With 55,000 products, 3M is one of the most interesting, diverse and innovative companies on the planet. The company just sent me several packages of Dual Lock Recloseable Fasteners that could solve my inability to neatly affix my portable GPS to the dashboard of my car. My first blog post in November described how the Garmin windshield suction cup bracket continually failed.
3M will probably won't like me saying this, but Dual Lock strikes me as a better Velcro-like product. Actually, the Velcro folks (yes, Velcro is a company, too) might be more mad because the Velcro company makes a lot more than what I and certain many think of as Velcro - those cheap strips, sticky on the side, hoop and loop on the other - that you buy at Home Depot. HD carries both Velcro and off-brands. Velcro, the company, has hundreds of Velcro-like products (there I go again) that I am sure rival many of 3M's similar fasteners.
After the suction cup on the bracket repeatedly failed, I tried Velcro-like strips from Home Depot. They failed, too (they probably were not the Velcro brand). So now, I will try some variant of 3M's Dual Lock Reclosable Fasteners from the company's Industrial Adhesives and Tapes Division. What nice is that the technology feels stronger, holding more uniformly across the two fasteners parts that are joined. What's more, they snap into place, but can be separated like Velcro although a screwdriver is is some cases may be needed. And they don't just rely on a sticky back…several of the Piece Parts come with recessed screw holes, clips and protuberances providing for a secure, neat and permanent bond to, say, a car dashboard. The come in both tape and a very solid feeling hard polypropylene.
So stay tuned to find out if Dual Lock works. The GPS unit doesn't weight much, but with the swivel bracket which I will still use, the unit is a bit unwieldly, progressively pulled down by the weight of the cord for the cigarette lighter power adapter. Over time, weight, vibration and hand movement of the display separated the Velcro-like tape and weakened the stickum even with the application of a few small drops of a Super Glue-like adhesive (Loctite, as I recall).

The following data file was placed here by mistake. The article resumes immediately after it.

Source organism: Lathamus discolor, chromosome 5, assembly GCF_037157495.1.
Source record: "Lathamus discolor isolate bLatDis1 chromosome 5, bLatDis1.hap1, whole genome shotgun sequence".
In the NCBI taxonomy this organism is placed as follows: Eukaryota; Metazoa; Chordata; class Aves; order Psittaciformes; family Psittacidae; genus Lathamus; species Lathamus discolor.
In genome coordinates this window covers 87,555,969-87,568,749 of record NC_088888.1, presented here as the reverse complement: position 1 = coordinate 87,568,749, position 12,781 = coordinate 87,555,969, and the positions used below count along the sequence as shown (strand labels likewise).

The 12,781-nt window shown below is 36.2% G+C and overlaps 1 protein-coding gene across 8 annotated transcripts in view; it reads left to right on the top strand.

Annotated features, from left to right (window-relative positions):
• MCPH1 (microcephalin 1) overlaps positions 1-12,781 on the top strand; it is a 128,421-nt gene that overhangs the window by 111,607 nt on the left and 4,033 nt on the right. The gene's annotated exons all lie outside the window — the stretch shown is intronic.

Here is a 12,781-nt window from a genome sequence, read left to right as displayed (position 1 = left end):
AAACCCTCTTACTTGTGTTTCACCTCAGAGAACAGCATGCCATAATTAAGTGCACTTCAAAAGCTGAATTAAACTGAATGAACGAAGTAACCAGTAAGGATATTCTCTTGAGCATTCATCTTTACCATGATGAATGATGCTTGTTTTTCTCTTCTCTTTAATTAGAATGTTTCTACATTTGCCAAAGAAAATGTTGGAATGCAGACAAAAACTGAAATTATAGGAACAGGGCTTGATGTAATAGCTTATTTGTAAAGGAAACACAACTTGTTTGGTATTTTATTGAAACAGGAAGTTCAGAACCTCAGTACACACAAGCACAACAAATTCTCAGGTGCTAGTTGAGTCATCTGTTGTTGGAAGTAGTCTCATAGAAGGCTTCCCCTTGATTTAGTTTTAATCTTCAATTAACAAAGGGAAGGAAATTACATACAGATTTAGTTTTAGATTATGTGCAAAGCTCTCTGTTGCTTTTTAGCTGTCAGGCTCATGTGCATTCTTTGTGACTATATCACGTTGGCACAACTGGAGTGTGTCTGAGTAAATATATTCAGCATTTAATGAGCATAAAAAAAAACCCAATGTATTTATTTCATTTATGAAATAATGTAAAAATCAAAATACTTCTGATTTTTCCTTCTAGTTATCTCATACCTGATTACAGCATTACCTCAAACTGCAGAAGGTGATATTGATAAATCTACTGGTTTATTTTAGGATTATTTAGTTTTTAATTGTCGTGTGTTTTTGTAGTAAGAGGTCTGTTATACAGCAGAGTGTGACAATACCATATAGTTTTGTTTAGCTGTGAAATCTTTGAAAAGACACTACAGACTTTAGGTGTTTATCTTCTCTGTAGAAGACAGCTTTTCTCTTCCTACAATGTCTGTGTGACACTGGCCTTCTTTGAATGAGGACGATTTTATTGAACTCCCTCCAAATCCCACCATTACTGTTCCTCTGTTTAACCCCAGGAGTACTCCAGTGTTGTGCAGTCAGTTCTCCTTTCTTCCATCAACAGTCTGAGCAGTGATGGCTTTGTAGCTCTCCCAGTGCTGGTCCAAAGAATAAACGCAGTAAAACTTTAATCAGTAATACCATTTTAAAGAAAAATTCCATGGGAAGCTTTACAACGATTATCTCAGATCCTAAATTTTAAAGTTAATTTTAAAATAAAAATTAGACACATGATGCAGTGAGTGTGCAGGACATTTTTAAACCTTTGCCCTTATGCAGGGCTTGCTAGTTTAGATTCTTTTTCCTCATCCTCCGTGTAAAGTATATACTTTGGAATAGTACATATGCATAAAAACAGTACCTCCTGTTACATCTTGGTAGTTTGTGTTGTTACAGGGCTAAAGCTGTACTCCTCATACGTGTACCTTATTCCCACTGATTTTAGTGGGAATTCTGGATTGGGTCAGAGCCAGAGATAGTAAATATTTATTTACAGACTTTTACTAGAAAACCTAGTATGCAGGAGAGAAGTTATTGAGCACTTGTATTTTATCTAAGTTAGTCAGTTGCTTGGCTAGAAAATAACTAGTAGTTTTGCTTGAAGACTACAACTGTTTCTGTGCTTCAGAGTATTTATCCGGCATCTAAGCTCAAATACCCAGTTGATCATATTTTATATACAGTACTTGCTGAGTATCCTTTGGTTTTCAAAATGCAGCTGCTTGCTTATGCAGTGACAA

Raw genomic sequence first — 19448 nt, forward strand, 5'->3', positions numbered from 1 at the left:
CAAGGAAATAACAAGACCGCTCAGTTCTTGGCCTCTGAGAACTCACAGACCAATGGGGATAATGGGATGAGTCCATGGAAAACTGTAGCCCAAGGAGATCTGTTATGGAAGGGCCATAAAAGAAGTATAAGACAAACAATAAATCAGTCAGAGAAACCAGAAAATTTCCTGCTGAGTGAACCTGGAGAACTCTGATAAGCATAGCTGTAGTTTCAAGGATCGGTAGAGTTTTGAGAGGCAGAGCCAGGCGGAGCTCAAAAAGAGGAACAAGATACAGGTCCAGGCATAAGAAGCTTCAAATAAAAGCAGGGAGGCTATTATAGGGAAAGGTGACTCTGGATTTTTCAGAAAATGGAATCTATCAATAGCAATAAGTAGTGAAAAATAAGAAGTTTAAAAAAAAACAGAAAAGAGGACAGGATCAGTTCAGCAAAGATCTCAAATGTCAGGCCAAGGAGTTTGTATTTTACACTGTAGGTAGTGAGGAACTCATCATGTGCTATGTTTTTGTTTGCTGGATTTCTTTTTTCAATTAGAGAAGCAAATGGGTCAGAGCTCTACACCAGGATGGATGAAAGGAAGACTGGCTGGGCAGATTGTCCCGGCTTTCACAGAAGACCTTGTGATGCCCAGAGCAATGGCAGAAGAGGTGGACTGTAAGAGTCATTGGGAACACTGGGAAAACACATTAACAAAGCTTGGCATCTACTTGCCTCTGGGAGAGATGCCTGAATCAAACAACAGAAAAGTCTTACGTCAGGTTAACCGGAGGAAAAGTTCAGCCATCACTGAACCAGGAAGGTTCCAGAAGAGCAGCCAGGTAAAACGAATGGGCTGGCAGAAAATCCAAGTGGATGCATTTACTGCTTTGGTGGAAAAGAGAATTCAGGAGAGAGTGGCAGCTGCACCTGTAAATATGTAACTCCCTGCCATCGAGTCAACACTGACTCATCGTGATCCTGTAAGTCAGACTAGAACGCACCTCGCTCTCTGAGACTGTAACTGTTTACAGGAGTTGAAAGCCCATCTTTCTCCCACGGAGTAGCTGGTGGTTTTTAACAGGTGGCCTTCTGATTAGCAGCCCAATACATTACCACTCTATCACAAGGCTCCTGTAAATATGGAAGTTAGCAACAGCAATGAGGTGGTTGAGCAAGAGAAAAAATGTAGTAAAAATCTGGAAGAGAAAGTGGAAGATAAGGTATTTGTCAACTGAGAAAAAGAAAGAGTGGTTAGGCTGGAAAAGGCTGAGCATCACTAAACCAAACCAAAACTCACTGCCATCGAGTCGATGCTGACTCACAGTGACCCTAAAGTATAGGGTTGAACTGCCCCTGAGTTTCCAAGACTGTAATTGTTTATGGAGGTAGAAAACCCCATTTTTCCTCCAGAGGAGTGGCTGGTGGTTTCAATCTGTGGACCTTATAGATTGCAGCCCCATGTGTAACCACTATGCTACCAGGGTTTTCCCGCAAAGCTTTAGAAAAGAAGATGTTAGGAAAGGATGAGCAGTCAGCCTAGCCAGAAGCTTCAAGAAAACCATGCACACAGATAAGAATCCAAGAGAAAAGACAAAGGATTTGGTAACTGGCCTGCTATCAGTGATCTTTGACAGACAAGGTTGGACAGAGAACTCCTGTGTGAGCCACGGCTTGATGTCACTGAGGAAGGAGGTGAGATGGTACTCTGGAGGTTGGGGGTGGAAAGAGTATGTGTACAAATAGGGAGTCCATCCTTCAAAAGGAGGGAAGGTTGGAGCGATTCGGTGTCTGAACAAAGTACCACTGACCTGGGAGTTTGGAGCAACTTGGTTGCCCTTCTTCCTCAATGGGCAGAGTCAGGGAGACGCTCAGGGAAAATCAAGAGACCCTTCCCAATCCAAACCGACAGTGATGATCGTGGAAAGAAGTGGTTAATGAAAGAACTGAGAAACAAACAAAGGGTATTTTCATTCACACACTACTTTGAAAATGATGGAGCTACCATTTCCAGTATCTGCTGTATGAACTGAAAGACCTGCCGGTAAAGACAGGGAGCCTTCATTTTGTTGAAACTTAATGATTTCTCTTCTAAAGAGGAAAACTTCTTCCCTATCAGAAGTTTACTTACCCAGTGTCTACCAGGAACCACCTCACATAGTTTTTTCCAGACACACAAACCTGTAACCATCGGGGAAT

Truchard will be presented the award at the 2014 Golden Mousetrap Awards ceremony during the co-located events Pacific Design & Manufacturing, MD&M West, WestPack, PLASTEC West, Electronics West, ATX West, and AeroCon.
Robots that walk have come a long way from simple barebones walking machines or pairs of legs without an upper body and head. Much of the research these days focuses on making more humanoid robots. But they are not all created equal.
The IEEE Computer Society has named the top 10 trends for 2014. You can expect the convergence of cloud computing and mobile devices, advances in health care data and devices, as well as privacy issues in social media to make the headlines. And 3D printing came out of nowhere to make a big splash.
For industrial control applications, or even a simple assembly line, that machine can go almost 24/7 without a break. But what happens when the task is a little more complex? That’s where the “smart” machine would come in. The smart machine is one that has some simple (or complex in some cases) processing capability to be able to adapt to changing conditions. Such machines are suited for a host of applications, including automotive, aerospace, defense, medical, computers and electronics, telecommunications, consumer goods, and so on. This discussion will examine what’s possible with smart machines, and what tradeoffs need to be made to implement such a solution.